It would all be funny—if Coastals weren’t winning on most of today’s big issues.
 
As Loesch writes, “Most of these pinkies-out, cocktail- drinking-appletini fans selfishly entertain grandiose plans of economic equality without realizing the negative impact their plans would have on the very people they pride themselves on helping. That’s the true class warfare.”
 
Loesch shines the light of truth on everything from feminism to gun violence to abortion. She reveals the damage done by elitists who flat-out don’t get the lives and values of people in the heart of the country. And she asks commonsense questions such as: How can you be angry at Walmart if you’ve never shopped in one? How can you hate the police if you’ve never needed help from a cop? How can you attack Christians if you don’t have a single friend who goes to church?
 
In other words, how can you run a country you’ve never been to? And how much could our politics improve if Coastals would actually listen to their fellow Americans? This book is a rallying cry for anyone who wants our leaders to understand and respect the culture that made America exceptional in the first place.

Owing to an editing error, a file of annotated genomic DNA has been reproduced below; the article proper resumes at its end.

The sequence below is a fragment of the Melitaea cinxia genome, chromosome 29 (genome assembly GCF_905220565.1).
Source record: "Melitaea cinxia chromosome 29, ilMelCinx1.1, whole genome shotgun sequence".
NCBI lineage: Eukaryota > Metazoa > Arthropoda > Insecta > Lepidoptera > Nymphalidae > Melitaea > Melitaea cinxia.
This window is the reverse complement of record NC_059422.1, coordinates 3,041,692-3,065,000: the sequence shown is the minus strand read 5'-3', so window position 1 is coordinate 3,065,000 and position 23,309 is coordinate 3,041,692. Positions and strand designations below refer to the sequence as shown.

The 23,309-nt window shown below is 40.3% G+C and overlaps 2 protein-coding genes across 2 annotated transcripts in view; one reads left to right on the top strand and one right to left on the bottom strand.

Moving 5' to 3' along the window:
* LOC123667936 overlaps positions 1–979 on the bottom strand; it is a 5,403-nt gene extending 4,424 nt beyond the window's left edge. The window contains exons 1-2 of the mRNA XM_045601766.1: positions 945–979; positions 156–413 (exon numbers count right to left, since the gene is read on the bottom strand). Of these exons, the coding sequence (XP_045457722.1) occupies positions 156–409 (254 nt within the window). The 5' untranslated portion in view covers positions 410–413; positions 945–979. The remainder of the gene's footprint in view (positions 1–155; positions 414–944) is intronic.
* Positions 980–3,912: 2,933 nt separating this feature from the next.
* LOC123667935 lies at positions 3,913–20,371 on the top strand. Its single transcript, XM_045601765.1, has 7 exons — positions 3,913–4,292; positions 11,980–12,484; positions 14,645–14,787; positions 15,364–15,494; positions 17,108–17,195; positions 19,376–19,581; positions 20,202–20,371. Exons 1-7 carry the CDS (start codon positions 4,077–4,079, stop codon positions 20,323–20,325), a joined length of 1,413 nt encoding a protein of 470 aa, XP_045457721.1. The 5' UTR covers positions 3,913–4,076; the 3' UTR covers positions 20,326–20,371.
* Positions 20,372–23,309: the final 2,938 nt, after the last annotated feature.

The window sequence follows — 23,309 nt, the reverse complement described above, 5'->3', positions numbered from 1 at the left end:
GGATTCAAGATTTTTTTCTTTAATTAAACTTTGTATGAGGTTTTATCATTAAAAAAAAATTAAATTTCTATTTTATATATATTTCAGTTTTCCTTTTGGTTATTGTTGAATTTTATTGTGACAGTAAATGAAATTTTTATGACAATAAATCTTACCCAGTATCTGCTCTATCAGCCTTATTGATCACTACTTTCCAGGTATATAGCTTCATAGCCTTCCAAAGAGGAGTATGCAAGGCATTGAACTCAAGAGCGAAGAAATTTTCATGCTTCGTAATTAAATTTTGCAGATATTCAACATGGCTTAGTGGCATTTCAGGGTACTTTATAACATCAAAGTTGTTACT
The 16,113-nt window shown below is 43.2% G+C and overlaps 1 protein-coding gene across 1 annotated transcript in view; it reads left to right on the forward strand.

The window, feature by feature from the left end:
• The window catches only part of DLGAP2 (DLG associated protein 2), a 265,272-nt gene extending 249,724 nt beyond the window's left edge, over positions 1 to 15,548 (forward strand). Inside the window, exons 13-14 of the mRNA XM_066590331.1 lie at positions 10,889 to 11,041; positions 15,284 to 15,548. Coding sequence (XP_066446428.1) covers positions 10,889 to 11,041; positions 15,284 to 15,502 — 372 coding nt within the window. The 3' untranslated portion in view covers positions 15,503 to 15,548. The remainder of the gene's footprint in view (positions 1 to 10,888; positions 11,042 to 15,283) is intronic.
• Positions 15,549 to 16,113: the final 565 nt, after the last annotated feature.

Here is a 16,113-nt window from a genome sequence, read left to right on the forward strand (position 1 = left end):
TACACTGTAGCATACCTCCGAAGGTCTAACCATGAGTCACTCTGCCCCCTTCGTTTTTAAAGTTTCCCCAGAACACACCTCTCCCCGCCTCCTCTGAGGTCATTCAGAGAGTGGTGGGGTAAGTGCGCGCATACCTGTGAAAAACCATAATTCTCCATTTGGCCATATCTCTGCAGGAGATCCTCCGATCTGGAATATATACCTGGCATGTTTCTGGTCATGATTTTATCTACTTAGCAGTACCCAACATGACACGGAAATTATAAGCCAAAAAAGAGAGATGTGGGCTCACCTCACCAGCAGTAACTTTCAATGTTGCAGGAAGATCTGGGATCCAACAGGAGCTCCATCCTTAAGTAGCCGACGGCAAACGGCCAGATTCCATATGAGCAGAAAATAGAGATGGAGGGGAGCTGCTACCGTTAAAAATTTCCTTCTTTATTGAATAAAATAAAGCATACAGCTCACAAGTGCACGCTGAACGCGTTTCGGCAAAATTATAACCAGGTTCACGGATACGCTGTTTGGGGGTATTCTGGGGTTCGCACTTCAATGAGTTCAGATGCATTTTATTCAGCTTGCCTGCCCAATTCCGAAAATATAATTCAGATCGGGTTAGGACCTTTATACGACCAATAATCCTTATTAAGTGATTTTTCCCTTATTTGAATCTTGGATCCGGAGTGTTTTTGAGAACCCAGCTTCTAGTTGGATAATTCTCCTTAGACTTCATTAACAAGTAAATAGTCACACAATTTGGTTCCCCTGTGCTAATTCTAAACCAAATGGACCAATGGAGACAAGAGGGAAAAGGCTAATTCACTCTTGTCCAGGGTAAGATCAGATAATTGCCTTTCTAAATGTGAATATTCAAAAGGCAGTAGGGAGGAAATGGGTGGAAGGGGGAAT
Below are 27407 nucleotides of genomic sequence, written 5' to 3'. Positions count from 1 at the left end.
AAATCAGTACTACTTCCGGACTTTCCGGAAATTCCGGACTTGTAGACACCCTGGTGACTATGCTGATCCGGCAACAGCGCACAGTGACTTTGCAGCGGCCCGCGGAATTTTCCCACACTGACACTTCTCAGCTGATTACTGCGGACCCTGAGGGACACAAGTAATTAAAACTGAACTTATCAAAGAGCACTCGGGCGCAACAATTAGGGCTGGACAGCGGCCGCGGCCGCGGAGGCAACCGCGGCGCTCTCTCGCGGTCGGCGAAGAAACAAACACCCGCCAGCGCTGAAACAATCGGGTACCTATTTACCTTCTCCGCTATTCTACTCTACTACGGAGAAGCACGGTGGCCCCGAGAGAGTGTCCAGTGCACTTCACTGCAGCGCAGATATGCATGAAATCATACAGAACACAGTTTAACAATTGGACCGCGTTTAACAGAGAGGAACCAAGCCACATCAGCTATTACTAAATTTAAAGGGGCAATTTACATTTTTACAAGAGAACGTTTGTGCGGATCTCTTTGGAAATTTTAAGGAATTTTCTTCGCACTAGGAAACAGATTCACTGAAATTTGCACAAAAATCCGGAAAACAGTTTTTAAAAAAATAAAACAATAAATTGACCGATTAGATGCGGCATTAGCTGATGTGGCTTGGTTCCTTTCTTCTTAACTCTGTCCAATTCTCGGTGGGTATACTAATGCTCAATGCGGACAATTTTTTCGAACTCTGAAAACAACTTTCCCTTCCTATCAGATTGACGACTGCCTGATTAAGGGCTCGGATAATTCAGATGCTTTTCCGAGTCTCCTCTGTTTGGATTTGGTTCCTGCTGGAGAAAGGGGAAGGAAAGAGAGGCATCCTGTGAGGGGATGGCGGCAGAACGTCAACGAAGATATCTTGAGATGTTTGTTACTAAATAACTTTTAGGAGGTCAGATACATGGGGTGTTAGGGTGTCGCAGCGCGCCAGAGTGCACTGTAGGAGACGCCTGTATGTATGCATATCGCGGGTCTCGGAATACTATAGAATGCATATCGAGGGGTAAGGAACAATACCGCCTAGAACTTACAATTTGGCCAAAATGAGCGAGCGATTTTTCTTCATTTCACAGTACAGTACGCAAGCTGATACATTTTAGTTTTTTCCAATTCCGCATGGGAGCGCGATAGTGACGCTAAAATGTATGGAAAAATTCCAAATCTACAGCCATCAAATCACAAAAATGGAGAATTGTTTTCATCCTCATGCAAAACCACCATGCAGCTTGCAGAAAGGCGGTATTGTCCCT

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subject_facetCulture conflict -- United States
Mass media -- Political aspects -- United States -- Public opinion
United States -- Politics and government -- 21st century
title_displayFlyover nation : you can't run a country you've never been to
title_fullFlyover Nation You Can't Run a Country You've Never Been To
Flyover nation : you can't run a country you've never been to / Dana Loesch
title_shortFlyover nation
title_subyou can't run a country you've never been to
topic_facetCulture conflict
Mass media
Nonfiction
Political aspects
Politics
Politics and government
Public opinion